Mr. Specter and others are particularly upset that Mr. Bush reserved the right to interpret the torture ban passed overwhelmingly by Congress, as well as Congressional oversight powers in the renewal of the Patriot Act.

Michelle Boardman, a deputy assistant attorney general, said the statements were "not an abuse of power."

Rather, Ms. Boardman said, the president has the responsibility to make sure the Constitution is upheld. He uses signing statements, she argued, to "save" statutes from being found unconstitutional. And he reserves the right, she said, only to raise questions about a law "that could in some unknown future application" be declared unconstitutional.

"It is often not at all the situation that the president doesn't intend to enact the bill," Ms. Boardman said.

"Often not at all." But I wonder what "unknown future application" of a law banning torture the Cheney administration has in mind.

Tuesday, June 27, 2006

He's so fat, how would he know?

That little blue pill
Originally uploaded by vegacura.
S.Z. is a trifle disappointed that Rush returned from his sex tour with 29 of the little pills left.

UPDATED: And isn't ED and a sex tour of an impoverished nation the perfect analogy of the current Rightwing establishment?

And, my God, T-Bogg predicted this a year ago.


The Vega is too delicate a flower to weigh in on the whole Kos/Jerome Armstrong/TNR deal. Hell, I don't even bother reading DailyKos (or link to it), don't accept advertising, and certainly don't await orders from Sub-commander Marcos before turning my attention to the keyboard. But, as much as I've tried to basically ignore the inanity of it, it just keeps matastisizing.

Monday, June 26, 2006

Obviously, the president is stonewalling

With Roy's absence, the Vega continues to wade into the miasma and report on the various vapers and gaseous mixtures.

Why Is the Intelligence Community Stonewalling on Saddam's WMD [Andy McCarthy]
I can certainly understand the reluctance — if that's what it is — of the intelligence community (IC) to go up in a balloon over the recent report that WMD have in fact been found in Iraq — something discussed here last week by Michael Ledeen, Kathryn, Tim Graham, Jim Robbins, Jonah and me. So far, what's been found does not match up with the IC's expectations prior to the war.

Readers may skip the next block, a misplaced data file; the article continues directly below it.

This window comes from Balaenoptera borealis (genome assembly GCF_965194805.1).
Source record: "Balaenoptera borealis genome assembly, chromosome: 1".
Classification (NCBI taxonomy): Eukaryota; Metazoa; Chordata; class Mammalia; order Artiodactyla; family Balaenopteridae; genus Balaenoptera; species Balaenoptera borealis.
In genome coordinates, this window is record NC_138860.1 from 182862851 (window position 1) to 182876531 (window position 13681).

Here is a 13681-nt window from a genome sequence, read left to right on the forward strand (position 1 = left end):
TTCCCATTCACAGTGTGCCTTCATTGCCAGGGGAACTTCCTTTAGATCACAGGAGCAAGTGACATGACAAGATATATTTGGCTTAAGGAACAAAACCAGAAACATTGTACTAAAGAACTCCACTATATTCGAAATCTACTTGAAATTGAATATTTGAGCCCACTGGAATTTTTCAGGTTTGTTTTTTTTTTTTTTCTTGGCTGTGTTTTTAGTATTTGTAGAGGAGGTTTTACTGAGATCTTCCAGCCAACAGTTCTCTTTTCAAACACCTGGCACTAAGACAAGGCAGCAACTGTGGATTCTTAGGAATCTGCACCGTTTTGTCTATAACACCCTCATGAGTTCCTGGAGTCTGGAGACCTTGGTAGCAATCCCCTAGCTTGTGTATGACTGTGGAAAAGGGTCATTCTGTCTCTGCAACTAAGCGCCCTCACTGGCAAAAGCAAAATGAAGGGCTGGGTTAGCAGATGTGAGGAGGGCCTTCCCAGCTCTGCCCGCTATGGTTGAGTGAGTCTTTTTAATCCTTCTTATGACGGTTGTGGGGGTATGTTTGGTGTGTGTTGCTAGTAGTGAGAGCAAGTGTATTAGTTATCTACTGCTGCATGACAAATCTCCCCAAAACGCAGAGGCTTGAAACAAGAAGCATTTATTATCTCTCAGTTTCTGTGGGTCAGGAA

But there's a difference between being overly exuberant about a significant development and failing to report it. And there's a similarly big difference between failing to report it and stonewalling.

That's what Sen. Rick Santorum and Rep. Pete Hoekstra point out in their joint op-ed on Why in the world is this information being withheld from members of Congress and the public?

If there is some operational intelligence that we have good reasons to hold back on, fine. But the whole "Bush lied and people died" slander is built around what is apparently a fiction. Given all that has been said about the WMD investigation (including an elaborate investigation by a special panel, the Silberman-Robb Commission), what possible good reason is there not to clarify for the American people what we now know about Saddam's weapons ... and about how much investigation remains to be done?

Posted at 5:10 PM

Um, let me try to help: Because the "IC's" pre-war info was, pretty much, that Hussein had left over chemical weapons from the Iraq-Iran War. The finding of a bunch of rusty old cannisters didn't "clarify" anything. It underscored the weak intelligence we had going in.

Oh, and as for the "Bush lied and people died" thing, it remains very much built around a work of non-fiction.

Believe me, if the finding had meant anything even remotely significant and affirming for the Cheney administration, they certainly would have rather gone to the press with that rather than the latest indictment of scary terrorists.

Do you want to know a secret?

Presidential hissy fit.
President Bush
on Monday sharply condemned the disclosure of a program to secretly monitor the financial transactions of suspected terrorists. "The disclosure of this program is disgraceful," he said.

"For people to leak that program and for a newspaper to publish it does great harm to the United States of America," Bush said, jabbing his finger for emphasis. He said the disclosure of the program "makes it harder to win this war on terror."

The program has been going on since shortly after the Sept. 11, 2001, terror attacks. It was disclosed last week by the New York Times, the Wall Street Journal and the Los Angeles Times.

The Vice weighs in, in his usual nuanced way: